Counter Intelligence

Girls v. Boys

Posted in General Interest by melissamccart on June 29, 2007

male__female.gifA couple of weeks ago when Sietsema reviewed Vermilion, he wrote that Anthony Chittum cooks like a girl:

The discussion made me think about cooking and gender. Looking back over the thousands of restaurant meals I’ve put away over two decades of serious eating, was there any sign that the dishes were created by a man or a woman? What leapt to my mind, especially with regard to young cooks, is a guy’s need to show off, to strut, to pile on when he should hold his punches. Men tend to play with their food, often erecting fortresses and skyscrapers from their ingredients. Women, on the other hand, tend to edit themselves better. Neatness and focus are their general hallmarks.

Which brings me to my point: Anthony Chittum cooks like a girl.

Since then, I’ve been trying to decide if this is absurd or has a ring of truth.  Then last week, Ed Levine at Serious Eats penned “Mama” versus “Show Off Cooks” Test in response to the San Francisco Chronicle’s piece, What is it about the cooking of WOMEN CHEFS that makes it more memorable, more comforting, than that of men?

Joyce Goldstein, the retired ground-breaking chef-restaurateur behind Square One in SF, framed the argument this way:

Listen, there are two kinds of cooks, there’s mama cooks and show-off cooks. Now, not all mama cooks are women but all the show-off cooks are men. Boys with chemistry sets. Boy food is all about: ‘Look at me!’

Mama food is there to satisfy you, to feed you, to take care of you. You remember mama food and it makes you happy. That other stuff, it amazes you, but it doesn’t make you happy.

I’d guess these assertions about cooking like a girl or a mama started with the London Times online, which established criteria in early May with a taste test:

While the dishes were being prepared, the panel, after much debate, reached a consensus on what to expect: simplicity and relaxed style, with sensual but gentle flavours from the female corner, and from the male corner, something with gusto, artistry and much showing off of peacock feathers . . . “Guys just can’t help being competitive,” reckons Sullivan. “Even when we are cooking for friends at home, we like to say we have just slammed something in the oven, but the truth is we’ve probably been poring over books and practising for days, because we have to produce food that makes a statement.”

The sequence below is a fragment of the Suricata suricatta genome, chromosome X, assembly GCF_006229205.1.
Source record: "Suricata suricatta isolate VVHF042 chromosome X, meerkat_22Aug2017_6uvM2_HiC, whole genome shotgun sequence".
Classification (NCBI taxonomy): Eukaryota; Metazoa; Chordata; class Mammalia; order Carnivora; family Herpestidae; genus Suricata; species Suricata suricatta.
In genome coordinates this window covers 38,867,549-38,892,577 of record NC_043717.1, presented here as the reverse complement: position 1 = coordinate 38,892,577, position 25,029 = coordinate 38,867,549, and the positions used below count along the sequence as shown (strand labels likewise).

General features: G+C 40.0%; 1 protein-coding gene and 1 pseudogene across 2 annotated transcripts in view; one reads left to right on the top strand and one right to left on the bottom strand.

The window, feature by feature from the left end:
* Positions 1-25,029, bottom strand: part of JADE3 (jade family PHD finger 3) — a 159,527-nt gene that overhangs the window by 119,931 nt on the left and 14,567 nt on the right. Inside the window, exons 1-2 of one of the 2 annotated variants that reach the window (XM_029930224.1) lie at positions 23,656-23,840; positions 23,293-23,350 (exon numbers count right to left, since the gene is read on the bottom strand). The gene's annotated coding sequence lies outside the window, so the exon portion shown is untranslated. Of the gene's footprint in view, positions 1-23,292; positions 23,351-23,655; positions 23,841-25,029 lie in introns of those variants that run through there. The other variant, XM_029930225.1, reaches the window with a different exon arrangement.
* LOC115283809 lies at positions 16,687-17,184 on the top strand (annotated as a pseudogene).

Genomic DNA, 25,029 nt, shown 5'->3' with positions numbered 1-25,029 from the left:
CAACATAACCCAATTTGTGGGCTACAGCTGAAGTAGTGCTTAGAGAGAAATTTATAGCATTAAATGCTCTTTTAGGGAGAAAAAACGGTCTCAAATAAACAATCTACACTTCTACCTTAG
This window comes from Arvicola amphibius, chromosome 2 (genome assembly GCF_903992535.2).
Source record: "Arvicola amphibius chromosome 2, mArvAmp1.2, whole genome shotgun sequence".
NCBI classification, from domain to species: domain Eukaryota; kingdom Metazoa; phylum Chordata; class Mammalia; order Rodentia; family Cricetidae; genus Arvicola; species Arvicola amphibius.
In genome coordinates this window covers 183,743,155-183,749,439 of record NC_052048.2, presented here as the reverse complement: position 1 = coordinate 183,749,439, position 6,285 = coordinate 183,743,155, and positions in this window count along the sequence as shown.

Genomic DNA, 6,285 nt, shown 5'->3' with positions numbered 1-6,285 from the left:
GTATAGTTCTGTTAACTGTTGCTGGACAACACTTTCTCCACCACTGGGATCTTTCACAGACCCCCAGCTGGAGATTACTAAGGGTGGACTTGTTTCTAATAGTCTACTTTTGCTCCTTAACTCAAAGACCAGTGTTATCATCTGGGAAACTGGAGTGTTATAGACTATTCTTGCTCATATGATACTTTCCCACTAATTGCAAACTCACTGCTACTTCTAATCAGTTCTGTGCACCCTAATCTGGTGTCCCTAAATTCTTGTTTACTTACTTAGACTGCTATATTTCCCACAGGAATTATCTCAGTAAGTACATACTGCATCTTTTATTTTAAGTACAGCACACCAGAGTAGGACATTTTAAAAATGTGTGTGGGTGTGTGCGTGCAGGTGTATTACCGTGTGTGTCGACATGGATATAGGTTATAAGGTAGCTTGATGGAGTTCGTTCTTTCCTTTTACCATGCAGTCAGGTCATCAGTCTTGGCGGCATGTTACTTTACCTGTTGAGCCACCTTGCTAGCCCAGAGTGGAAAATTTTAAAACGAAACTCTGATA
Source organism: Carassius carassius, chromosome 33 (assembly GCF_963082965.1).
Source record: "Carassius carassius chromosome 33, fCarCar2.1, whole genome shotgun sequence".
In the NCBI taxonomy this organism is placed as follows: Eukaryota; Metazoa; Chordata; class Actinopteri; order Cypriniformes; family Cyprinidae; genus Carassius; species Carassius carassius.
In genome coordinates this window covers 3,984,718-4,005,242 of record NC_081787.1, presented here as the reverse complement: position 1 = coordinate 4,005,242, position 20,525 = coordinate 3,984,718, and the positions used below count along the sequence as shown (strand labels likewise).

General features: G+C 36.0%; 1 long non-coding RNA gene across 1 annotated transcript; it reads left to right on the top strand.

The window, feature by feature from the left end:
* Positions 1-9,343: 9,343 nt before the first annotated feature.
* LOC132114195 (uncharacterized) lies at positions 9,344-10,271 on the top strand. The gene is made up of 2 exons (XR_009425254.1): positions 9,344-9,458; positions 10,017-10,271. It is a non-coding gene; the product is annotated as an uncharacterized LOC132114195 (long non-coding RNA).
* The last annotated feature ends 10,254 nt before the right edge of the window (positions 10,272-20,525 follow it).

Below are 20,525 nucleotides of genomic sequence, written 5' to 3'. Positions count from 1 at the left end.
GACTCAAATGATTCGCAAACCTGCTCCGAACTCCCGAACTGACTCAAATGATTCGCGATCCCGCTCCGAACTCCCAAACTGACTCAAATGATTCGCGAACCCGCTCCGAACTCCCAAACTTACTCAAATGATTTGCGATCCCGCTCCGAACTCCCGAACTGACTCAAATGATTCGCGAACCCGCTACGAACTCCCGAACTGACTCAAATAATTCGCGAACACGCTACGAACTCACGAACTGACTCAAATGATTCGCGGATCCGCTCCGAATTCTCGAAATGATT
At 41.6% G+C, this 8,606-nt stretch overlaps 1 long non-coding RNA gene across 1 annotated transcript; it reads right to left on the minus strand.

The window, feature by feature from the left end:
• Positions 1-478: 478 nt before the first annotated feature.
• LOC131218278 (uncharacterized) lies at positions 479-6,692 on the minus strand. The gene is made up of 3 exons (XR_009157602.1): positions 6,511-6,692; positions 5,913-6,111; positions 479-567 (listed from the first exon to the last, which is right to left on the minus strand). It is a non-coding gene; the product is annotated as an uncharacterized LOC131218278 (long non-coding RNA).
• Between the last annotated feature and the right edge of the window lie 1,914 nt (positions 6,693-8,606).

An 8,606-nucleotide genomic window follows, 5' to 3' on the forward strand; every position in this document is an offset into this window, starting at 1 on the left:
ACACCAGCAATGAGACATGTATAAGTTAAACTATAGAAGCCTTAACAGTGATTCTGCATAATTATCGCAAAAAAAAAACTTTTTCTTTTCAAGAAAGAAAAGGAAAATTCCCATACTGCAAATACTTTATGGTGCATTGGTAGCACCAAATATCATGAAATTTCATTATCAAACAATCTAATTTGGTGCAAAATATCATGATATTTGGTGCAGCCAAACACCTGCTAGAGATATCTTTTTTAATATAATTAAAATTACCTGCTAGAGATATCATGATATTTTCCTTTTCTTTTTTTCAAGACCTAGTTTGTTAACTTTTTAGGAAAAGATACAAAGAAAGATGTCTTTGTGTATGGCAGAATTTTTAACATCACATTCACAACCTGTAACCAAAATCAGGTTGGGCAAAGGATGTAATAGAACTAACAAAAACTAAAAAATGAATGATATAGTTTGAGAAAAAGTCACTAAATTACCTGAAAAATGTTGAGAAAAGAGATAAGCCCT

Is it trends in food– molecular gastronomy versus retro comfort food– that encourage chefs, critics, and diners to neuter (male) chefs who embrace the back to basics approach? Or is it cultural–what Italian chefs aren’t “mama cooks,” for example?  I wonder.  Is it a compliment to say someone cooks like a girl or a mama?

In the meantime, have at it. Who cooks like a girl and who doesn’t? Does gender really play a role?

Roberto Donna-Frank Ruta-R.J. Cooper-Antonio Burrell-Ann Cashion-Alison Swope-Ris Lacoste-Todd Gray-Jonathan Krinn-John Wabeck-Carol Greenwood-Jeff Tunks-Koji Terano-Michel Richard-Robert Wiedmaier-Frank Morales-Eric Ziebold-Cathal Armstrong-Brian McBride-Fabio Trabocchi-Barton Seaver-Michael Hartzer. . . . .


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4 Responses

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  1. Nycci said, on June 29, 2007 at 3:37 pm

    Do you really wan to ask that question? Unfortunately, people may see it as name calling! I love this post — and would love to see a real conversation about the differences between male and female cooking.

  2. melissamccart said, on June 29, 2007 at 4:45 pm

    Oh, I hope it’s not name calling! And I agree with you, Nycci. It seems like every major newspaper has had an article about some kind of gender in the kitchen topic. I’d love to hear local chefs, etc. weigh in on it.

  3. […] Girls v. Boys [Counter Intelligence] […]

  4. chef mama said, on October 21, 2010 at 2:40 am

    i like this
    im a male chef at a restaurant named mama terano
    and i adhere to this
    i cook like a mama
    ull remember it


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